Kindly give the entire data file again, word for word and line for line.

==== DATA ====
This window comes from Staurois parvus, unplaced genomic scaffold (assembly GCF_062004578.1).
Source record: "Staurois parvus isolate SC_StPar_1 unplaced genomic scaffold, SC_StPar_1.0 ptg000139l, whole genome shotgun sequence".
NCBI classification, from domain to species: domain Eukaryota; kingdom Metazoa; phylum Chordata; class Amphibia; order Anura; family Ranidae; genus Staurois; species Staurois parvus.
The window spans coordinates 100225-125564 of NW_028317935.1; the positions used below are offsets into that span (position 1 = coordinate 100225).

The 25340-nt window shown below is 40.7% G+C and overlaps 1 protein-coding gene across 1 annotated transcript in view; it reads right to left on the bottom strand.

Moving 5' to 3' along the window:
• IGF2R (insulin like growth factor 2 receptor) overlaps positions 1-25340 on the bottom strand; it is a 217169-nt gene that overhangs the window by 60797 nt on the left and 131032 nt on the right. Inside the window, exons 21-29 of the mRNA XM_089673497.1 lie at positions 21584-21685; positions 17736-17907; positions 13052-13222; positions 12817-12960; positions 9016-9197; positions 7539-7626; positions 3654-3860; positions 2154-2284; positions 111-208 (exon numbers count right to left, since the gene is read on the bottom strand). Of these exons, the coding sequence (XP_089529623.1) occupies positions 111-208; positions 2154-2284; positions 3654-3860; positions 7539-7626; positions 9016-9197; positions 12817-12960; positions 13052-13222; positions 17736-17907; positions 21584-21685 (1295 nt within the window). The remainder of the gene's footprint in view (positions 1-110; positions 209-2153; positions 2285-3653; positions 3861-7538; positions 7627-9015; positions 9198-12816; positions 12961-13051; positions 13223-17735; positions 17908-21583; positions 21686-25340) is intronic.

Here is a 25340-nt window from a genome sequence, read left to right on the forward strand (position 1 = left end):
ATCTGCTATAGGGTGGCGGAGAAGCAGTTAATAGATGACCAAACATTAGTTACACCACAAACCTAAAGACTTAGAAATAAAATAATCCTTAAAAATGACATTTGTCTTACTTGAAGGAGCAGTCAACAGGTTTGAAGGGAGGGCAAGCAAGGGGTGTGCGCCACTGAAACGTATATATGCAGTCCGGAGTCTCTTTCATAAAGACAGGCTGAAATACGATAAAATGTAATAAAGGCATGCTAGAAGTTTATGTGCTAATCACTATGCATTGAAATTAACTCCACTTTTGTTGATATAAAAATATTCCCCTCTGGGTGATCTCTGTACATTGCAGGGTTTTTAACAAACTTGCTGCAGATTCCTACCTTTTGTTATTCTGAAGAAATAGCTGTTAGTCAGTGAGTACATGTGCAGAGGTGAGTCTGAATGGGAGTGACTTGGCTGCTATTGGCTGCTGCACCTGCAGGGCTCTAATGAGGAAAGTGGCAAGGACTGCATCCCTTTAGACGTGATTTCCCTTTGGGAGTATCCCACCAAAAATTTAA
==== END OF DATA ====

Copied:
This window comes from Staurois parvus, unplaced genomic scaffold (assembly GCF_062004578.1).
Source record: "Staurois parvus isolate SC_StPar_1 unplaced genomic scaffold, SC_StPar_1.0 ptg000139l, whole genome shotgun sequence".
NCBI classification, from domain to species: domain Eukaryota; kingdom Metazoa; phylum Chordata; class Amphibia; order Anura; family Ranidae; genus Staurois; species Staurois parvus.
The window spans coordinates 100225-125564 of NW_028317935.1; the positions used below are offsets into that span (position 1 = coordinate 100225).

The 25340-nt window shown below is 40.7% G+C and overlaps 1 protein-coding gene across 1 annotated transcript in view; it reads right to left on the bottom strand.

Moving 5' to 3' along the window:
• IGF2R (insulin like growth factor 2 receptor) overlaps positions 1-25340 on the bottom strand; it is a 217169-nt gene that overhangs the window by 60797 nt on the left and 131032 nt on the right. Inside the window, exons 21-29 of the mRNA XM_089673497.1 lie at positions 21584-21685; positions 17736-17907; positions 13052-13222; positions 12817-12960; positions 9016-9197; positions 7539-7626; positions 3654-3860; positions 2154-2284; positions 111-208 (exon numbers count right to left, since the gene is read on the bottom strand). Of these exons, the coding sequence (XP_089529623.1) occupies positions 111-208; positions 2154-2284; positions 3654-3860; positions 7539-7626; positions 9016-9197; positions 12817-12960; positions 13052-13222; positions 17736-17907; positions 21584-21685 (1295 nt within the window). The remainder of the gene's footprint in view (positions 1-110; positions 209-2153; positions 2285-3653; positions 3861-7538; positions 7627-9015; positions 9198-12816; positions 12961-13051; positions 13223-17735; positions 17908-21583; positions 21686-25340) is intronic.

Here is a 25340-nt window from a genome sequence, read left to right on the forward strand (position 1 = left end):
ATCTGCTATAGGGTGGCGGAGAAGCAGTTAATAGATGACCAAACATTAGTTACACCACAAACCTAAAGACTTAGAAATAAAATAATCCTTAAAAATGACATTTGTCTTACTTGAAGGAGCAGTCAACAGGTTTGAAGGGAGGGCAAGCAAGGGGTGTGCGCCACTGAAACGTATATATGCAGTCCGGAGTCTCTTTCATAAAGACAGGCTGAAATACGATAAAATGTAATAAAGGCATGCTAGAAGTTTATGTGCTAATCACTATGCATTGAAATTAACTCCACTTTTGTTGATATAAAAATATTCCCCTCTGGGTGATCTCTGTACATTGCAGGGTTTTTAACAAACTTGCTGCAGATTCCTACCTTTTGTTATTCTGAAGAAATAGCTGTTAGTCAGTGAGTACATGTGCAGAGGTGAGTCTGAATGGGAGTGACTTGGCTGCTATTGGCTGCTGCACCTGCAGGGCTCTAATGAGGAAAGTGGCAAGGACTGCATCCCTTTAGACGTGATTTCCCTTTGGGAGTATCCCACCAAAAATTTAA